|Novak Djokovic (Photo credit: Carine06)
The world number one is in simply supreme form, dispatching his trickiest opponent so far - Tommy Haas, in straight sets in the fourth round. Djokovic looked in complete control throughout, hitting some sensational winners from both wings. The serve was erratic at times, but even when Djokovic was broken, he managed to rebound immediately and break back, a true hallmark of a dominant player.
Berdych got through a tricky Bernard Tomic in the round of 16 in a tough four-setter. Berdych was relentless throughout the match, hitting the lines with remarkable consistency, and overpowering the young Aussie, especially with his impressive backhand. Berdych will need that same consistency against Djokovic and a whole lot more.
It will be hard for Berdych to get the same amount of winners as he usually does, because Djokovic just doesn't give away points easily. Berdych has still to iron out some problems with his usually reliable serve, and if his service games consist of long rallies, then Djokovic will easily gain the upper hand.
Even though Berdych beat Djokovic at Wimbledon in the 2010 semis, it's extremely hard to see anything other than a Djokovic victory. There might be a close set or two, but Djokovic's greater variety coupled with his superiority in attack and defence should see him through.
David Ferrer (4) vs. Juan Martin Del Potro (8)
It is quite surreal to see that despite all the upsets in the men's draw, the expected seeds have all made it to the quarterfinals in the top half of the draw. That sets us up for what is on paper at least, the best match-up of the round.
It's taken a while for many to come to the party, but surely David Ferrer should now be recognized as the best player outside the top 4 the past two years. Unfairly labelled as a clay court specialist for a long time, Ferrer has shown that the virtues of accuracy, speed and determination go a long way on any surface. He has made it to the quarterfinals of Wimbledon for the second year in succession, and along the way has defeated and outsmarted players who are better suited to grass.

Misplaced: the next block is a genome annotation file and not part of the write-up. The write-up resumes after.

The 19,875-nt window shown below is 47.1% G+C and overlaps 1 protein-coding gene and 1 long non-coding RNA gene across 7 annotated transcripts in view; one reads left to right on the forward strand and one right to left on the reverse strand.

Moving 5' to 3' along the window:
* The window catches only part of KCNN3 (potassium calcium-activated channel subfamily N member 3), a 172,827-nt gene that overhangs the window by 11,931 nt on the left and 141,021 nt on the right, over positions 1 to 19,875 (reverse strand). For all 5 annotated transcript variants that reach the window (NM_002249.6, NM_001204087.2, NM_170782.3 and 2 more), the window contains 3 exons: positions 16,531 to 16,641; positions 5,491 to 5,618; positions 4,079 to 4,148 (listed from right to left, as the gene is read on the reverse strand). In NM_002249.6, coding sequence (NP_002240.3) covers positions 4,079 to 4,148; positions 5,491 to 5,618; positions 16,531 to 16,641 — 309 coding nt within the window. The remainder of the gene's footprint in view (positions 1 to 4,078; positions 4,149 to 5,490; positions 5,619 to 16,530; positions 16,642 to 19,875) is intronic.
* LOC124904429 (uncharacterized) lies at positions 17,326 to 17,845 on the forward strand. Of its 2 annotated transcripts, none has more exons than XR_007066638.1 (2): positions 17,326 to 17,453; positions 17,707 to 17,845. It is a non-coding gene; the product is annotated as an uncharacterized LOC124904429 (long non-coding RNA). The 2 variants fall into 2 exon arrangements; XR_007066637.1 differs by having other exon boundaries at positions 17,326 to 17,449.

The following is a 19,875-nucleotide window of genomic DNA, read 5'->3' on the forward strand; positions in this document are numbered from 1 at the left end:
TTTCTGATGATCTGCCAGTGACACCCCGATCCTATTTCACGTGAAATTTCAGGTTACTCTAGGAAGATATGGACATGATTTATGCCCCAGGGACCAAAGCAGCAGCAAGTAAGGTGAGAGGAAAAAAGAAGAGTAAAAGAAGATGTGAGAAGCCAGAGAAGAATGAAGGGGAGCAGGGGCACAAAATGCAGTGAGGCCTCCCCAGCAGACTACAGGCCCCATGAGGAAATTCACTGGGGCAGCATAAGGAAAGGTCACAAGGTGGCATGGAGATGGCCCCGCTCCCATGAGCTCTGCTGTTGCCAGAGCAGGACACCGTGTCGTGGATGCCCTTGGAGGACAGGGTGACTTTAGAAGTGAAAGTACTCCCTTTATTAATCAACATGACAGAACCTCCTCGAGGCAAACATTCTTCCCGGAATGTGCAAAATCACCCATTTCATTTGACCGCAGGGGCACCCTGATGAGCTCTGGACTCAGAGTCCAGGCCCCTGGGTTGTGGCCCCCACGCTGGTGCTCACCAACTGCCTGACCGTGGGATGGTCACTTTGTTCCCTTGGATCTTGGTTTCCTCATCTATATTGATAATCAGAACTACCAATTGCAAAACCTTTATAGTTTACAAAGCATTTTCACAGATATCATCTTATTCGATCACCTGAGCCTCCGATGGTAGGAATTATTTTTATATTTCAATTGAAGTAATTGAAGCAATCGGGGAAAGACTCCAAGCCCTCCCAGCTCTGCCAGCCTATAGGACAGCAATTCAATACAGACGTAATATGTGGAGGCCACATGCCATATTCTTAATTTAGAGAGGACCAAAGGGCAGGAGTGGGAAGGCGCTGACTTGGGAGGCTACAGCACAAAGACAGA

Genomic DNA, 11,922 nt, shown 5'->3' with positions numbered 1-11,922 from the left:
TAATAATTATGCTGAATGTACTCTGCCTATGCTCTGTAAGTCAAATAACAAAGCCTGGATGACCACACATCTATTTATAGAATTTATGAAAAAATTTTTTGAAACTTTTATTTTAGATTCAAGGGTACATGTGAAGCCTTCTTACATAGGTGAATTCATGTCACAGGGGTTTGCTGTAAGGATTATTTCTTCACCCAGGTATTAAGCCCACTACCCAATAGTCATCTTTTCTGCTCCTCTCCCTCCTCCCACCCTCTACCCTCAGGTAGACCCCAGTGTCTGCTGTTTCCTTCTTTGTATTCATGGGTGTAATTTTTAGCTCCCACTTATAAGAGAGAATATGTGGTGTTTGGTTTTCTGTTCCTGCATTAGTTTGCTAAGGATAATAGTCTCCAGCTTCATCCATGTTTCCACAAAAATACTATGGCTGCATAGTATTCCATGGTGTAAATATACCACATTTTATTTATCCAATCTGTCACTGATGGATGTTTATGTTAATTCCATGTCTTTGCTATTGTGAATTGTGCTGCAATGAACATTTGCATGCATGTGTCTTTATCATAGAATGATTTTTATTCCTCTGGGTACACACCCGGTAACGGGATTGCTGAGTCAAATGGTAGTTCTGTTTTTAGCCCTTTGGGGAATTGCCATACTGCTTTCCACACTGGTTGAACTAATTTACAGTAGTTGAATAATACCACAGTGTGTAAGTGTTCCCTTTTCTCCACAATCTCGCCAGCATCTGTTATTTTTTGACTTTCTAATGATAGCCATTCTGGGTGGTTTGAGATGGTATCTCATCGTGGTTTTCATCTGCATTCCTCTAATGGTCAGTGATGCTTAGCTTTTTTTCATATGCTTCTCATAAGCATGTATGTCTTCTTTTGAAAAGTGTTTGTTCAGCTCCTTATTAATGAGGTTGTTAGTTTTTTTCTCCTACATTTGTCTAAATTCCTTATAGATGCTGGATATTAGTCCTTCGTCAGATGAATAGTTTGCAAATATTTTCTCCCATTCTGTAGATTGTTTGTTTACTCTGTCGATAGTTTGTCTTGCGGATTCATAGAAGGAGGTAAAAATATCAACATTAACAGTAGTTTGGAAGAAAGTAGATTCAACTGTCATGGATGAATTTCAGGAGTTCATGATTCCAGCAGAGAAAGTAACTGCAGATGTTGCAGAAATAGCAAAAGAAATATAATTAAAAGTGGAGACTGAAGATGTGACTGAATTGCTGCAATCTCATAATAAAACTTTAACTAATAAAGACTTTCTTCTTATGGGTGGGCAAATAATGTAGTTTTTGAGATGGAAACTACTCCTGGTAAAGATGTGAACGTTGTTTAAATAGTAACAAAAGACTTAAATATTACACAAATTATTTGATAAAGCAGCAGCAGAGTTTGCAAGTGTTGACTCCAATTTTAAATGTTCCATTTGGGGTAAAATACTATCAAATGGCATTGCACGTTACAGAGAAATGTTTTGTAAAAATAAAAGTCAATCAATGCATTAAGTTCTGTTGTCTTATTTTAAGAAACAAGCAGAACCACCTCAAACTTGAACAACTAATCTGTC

At first glance, you would think that Juan Martin Del Potro would also be better suited to grass than Ferrer. The Argentine has been in tremendous form, not losing a set en route to the last eight. If anything, watching Del Potro the last two rounds, one got the feeling he could still step it up a notch or two if he desired.
If Del Potro can raise the intensity of his game and stay focused throughout he can certainly avenge his defeat to Ferrer at SW19 last year. However, Ferrer is not going to give him any easy points. If Del Potro gets frustrated and is inconsistent with his shots, expect the meticulous Ferrer to progress.
Lukasz Kubot vs. Jerzy Janowicz (24)
When the main draw for Wimbledon was made, this was supposed to the dream quarterfinal pitting Roger Federer against Rafael Nadal. In stead, we have the first ever all Polish match-up at a grand slam featuring the unseeded Lukasz Kubot and the aggressive big hitting Jerzy Janowicz.
Kubot's run to the quarterfinals is nothing short of remarkable, however he has been helped to a large extent by the opponents he has faced and the challenge of his compatriot is going to be an extremely stiff one.
Many in the tennis world believe that Janowicz is the biggest obstacle in the way of a final between Andy Murray and Djokovic. Janowicz is clearly the favourite, although he did struggle to cope with the guile of Jurgen Melzer in the round of 16. Kubot's game is simple and straightforward. This isn't a match that will register high on the finesse and guile scales. Even though matches between countrymen can at times be tricky to call, Janowicz should win as Kubot doesn't have the return game to counter the 24th seed's huge serve.
Fernando Verdasco vs. Andy Murray (2)
Verdasco has played some great tennis at Wimbledon reminding many of the days when he was a mainstay in the top ten a few years ago. Key to his resurgence, has been the effectiveness of his serve. So crucial for most lefties, when Verdasco's serve is on form, he is virtually untouchable.
As I mentioned in my preview for the round of 16, Verdasco is also showing more game intelligence than usual. He isn't necessarily going for all-out winners, and while the forehand remains his biggest shot, he hasn't been making unforced errors on the backhand side either.
As impressive as Verdasco as been, Andy Murray has simply been better. Murray has already ended Britain's wait for a grand slam champion, and now he seems focused and intent on ending the long wait for a homegrown Wimbledon champion.
Traditionally at Wimbledon Murray makes allowances for some drama in the early rounds, giving up a set or two, even at times engaging in a five-setter. This year has been completely different. Murray is playing with the swagger of a champion, hitting amazing passing shots, crafting points with intelligence, and just generally toying with his opponents.
Murray will also want to avenge a quarterfinal loss to Verdasco at the 2009 Australian Open, and with the best return in the game, he neutralizes the Spaniard's biggest strength. Murray should have few problems on his serve, and he should also be able to dictate rallies from the baseline. The Scotsman should overwhelm the Spaniard in the three closely fought sets.